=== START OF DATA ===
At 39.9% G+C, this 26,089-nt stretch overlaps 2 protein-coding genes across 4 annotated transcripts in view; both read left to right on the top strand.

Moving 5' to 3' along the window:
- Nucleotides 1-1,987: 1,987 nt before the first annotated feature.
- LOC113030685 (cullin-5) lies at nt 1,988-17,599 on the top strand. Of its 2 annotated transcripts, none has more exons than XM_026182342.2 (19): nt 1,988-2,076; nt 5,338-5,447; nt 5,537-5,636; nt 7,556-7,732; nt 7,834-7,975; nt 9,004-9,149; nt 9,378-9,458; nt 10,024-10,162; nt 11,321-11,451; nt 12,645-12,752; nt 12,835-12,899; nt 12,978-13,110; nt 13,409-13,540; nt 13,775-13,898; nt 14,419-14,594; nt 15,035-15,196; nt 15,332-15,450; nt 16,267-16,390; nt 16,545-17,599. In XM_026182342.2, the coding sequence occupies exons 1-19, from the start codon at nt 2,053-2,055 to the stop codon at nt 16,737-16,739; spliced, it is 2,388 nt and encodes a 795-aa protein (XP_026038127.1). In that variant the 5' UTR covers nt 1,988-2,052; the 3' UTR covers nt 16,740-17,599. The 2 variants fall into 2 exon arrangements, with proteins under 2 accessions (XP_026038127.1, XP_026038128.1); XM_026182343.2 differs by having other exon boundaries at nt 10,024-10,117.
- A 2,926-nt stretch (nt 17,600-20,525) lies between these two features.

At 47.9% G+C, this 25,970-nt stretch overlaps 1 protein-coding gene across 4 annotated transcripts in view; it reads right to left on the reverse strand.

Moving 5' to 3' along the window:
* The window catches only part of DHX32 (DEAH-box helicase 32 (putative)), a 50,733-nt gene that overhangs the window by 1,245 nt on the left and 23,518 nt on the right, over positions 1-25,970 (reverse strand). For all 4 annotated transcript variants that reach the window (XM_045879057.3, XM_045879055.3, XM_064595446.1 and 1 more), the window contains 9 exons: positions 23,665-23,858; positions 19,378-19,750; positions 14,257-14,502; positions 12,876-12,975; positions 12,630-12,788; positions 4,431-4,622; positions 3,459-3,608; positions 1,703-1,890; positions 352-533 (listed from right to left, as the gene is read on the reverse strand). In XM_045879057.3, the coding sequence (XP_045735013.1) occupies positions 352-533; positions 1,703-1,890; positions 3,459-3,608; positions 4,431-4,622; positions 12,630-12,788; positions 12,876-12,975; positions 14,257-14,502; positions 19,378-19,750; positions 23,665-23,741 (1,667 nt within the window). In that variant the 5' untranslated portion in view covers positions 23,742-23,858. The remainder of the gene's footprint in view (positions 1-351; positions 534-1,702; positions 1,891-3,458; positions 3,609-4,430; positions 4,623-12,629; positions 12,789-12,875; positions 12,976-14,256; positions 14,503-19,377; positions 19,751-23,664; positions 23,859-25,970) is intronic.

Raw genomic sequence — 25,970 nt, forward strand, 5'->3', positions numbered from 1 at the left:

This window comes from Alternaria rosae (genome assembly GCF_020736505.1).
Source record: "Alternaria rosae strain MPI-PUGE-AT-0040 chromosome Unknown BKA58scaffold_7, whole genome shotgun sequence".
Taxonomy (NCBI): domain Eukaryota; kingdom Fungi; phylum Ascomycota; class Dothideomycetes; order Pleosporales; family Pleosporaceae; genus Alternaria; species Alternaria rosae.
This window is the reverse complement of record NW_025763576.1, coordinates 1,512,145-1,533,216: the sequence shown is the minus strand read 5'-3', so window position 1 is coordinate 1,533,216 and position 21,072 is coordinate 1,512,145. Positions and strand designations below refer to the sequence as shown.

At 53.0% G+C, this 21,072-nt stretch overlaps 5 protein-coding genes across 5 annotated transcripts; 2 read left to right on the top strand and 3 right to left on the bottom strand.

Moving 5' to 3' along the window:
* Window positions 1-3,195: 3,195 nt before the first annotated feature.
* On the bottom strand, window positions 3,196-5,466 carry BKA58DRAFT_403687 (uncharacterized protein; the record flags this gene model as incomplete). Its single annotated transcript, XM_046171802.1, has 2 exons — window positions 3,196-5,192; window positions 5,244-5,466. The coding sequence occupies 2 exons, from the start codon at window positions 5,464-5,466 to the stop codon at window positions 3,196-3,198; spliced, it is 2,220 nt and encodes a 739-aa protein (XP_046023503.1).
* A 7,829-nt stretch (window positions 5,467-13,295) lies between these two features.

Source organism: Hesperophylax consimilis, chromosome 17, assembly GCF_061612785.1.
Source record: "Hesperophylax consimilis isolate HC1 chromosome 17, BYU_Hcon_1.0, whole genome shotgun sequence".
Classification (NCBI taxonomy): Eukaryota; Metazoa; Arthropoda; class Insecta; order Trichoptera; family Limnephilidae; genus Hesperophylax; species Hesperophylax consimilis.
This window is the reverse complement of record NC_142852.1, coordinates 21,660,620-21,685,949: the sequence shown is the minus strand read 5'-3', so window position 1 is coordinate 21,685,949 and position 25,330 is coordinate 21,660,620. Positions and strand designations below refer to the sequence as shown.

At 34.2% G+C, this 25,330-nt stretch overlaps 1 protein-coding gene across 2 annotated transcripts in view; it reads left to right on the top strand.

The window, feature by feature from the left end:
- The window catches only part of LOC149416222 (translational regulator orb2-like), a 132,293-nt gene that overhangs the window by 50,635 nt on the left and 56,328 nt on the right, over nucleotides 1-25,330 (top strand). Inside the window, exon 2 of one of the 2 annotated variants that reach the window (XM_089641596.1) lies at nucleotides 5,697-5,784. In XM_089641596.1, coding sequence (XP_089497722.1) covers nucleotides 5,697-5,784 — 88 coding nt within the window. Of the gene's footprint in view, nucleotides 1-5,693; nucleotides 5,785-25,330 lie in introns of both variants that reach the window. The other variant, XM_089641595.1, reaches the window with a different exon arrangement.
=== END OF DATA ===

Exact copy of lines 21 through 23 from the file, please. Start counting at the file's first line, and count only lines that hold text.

Classification (NCBI taxonomy): Eukaryota; Metazoa; Arthropoda; class Insecta; order Trichoptera; family Limnephilidae; genus Hesperophylax; species Hesperophylax consimilis.
This window is the reverse complement of record NC_142852.1, coordinates 21,660,620-21,685,949: the sequence shown is the minus strand read 5'-3', so window position 1 is coordinate 21,685,949 and position 25,330 is coordinate 21,660,620. Positions and strand designations below refer to the sequence as shown.

At 34.2% G+C, this 25,330-nt stretch overlaps 1 protein-coding gene across 2 annotated transcripts in view; it reads left to right on the top strand.